POLICYMAKERS have considered entirely scrapping rules requiring banks to hold billions of pounds on their balance sheets in an attempt to kick-start lending.
The Bank of England’s Financial Policy Committee (FPC) considered telling regulators to drop demands for banks to retain easily-saleable assets as the eurozone crisis intensified, according to minutes of its June meeting which were released yesterday.
But the 12-strong panel, chaired by Bank Governor Sir Mervyn King, instead agreed to recommend that rules are relaxed to allow lenders to run down their “liquidity buffers“ if needed.
The move was announced last Friday alongside the FPC’s Financial Stability Report and forms part of the Bank’s strategy to help Britain recover from its double-dip recession, following the announcement last month of a £100bn-plus scheme to boost bank lending.
The latest minutes from the FPC, set up to oversee the country’s financial stability in the wake of the credit crunch, come after the Bank injected another £50bn into its quantitative easing programme yesterday in yet another attempt to drag the UK out of recession.
The FPC also agreed that a second objective outlined by the Chancellor – to support growth and employment – was compatible with its wider remit.
Discussing the City regulator’s liquidity guidelines, the FPC minutes said: “Members considered whether there was a case for going further by recommending the suspension or easing of the current guidance. Suspension might provide the clearest possible message to banks that they could reduce their liquid asset holdings.”
But it added that “recognising the benefits that had accrued from the regime over recent years“ the move “did not command support in current circumstances“.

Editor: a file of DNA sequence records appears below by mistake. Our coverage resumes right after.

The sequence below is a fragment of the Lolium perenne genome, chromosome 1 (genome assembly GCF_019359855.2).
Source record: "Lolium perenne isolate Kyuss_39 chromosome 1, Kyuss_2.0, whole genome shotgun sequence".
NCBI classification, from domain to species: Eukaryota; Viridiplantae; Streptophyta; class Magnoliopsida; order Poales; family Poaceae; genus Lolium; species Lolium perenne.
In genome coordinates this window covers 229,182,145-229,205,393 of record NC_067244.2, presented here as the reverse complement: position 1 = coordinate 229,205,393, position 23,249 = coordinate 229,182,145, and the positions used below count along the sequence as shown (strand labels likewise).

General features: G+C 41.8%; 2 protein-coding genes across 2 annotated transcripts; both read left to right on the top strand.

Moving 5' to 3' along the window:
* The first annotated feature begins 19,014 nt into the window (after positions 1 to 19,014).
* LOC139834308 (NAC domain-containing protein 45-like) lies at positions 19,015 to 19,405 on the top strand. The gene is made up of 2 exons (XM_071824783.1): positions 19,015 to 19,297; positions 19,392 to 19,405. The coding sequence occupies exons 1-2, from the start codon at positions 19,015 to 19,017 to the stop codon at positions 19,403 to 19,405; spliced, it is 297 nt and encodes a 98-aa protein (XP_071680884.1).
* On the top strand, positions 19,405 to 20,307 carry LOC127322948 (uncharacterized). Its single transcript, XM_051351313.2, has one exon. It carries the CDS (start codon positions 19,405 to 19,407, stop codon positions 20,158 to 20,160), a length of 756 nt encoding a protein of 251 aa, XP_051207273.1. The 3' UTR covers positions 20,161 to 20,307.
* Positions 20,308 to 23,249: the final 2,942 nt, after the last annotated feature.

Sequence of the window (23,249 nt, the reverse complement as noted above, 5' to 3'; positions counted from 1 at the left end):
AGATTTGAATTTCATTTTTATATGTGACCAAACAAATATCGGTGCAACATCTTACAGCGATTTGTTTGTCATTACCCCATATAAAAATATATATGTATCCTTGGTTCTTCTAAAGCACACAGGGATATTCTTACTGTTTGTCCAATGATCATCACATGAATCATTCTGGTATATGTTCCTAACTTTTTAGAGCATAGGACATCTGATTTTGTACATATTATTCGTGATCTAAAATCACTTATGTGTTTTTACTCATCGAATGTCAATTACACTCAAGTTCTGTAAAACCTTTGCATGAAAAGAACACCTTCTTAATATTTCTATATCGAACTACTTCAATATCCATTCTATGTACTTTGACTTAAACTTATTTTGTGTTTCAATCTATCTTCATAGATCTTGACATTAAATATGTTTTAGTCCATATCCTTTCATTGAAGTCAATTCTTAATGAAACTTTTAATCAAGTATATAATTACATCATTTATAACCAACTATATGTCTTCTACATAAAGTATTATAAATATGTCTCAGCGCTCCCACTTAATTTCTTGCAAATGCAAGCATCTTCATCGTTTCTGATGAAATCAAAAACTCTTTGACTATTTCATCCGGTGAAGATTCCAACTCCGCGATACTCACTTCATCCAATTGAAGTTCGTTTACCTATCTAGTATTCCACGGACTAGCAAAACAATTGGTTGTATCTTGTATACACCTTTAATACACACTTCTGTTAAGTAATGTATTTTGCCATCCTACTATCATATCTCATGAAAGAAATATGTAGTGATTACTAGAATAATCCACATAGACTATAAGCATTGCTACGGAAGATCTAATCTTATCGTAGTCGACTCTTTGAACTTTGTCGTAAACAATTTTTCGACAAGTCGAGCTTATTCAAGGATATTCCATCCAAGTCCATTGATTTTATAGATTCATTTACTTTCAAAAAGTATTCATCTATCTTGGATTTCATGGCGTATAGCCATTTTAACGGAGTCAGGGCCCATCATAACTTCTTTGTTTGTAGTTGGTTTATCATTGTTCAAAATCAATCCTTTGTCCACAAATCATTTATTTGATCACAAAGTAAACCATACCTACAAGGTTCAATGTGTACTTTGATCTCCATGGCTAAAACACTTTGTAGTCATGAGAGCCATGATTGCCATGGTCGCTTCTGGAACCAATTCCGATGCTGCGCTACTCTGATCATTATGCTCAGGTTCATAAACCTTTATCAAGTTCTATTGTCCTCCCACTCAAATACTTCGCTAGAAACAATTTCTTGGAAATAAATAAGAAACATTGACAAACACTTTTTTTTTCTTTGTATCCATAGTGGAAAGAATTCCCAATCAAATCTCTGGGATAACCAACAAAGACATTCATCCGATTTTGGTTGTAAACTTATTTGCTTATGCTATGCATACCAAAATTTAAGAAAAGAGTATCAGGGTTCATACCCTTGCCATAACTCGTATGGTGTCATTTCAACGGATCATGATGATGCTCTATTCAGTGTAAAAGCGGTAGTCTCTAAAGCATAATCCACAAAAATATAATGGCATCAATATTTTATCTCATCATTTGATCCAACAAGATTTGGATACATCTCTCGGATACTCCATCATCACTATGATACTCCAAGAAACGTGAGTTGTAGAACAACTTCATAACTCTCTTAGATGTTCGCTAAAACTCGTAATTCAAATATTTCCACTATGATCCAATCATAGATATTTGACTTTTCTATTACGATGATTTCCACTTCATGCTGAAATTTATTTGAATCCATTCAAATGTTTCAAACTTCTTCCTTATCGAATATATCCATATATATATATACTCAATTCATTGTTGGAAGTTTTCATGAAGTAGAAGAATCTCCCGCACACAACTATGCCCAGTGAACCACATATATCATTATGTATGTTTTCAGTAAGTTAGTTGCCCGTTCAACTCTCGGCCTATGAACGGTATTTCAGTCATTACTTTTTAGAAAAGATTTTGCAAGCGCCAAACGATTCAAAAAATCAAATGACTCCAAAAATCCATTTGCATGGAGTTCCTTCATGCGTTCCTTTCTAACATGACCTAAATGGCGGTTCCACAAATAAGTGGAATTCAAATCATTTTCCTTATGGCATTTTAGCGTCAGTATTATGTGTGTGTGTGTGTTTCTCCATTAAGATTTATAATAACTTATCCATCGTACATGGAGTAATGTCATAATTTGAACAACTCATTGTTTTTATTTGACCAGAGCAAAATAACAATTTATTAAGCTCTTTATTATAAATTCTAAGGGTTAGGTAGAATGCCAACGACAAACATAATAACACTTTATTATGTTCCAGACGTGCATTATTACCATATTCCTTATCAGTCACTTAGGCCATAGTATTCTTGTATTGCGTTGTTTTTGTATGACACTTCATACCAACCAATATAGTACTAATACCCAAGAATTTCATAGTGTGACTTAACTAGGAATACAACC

The minutes underlined the FPC’s fears that the outlook for financial stability had “deteriorated“ in light of heightened uncertainty about how and when the eurozone debt crisis would be resolved. The committee said that major UK bank exposure to governments and banks in vulnerable eurozone regions was not high.
However, the FPC added that UK banks had significantly larger exposures to private sector borrowers in many of these countries.
The minutes said banks were suffering from higher funding costs as money markets tighten due to the deepening woes in Europe and these higher funding costs were being passed on to interest rates for corporate and household lending.
The FPC still wants banks to build up longer-term capital reserves that protect them in the event of further financial crisis and to show restraint in paying out dividends and bonuses.
The minutes said the four largest UK banks had increased their cash buffers by £90bn over the past four years.
But the FPC added: “Since the start of 2011, increases in capital ratios had been largely driven by a reduction in risk-weighted assets, with capital levels remaining broadly flat.”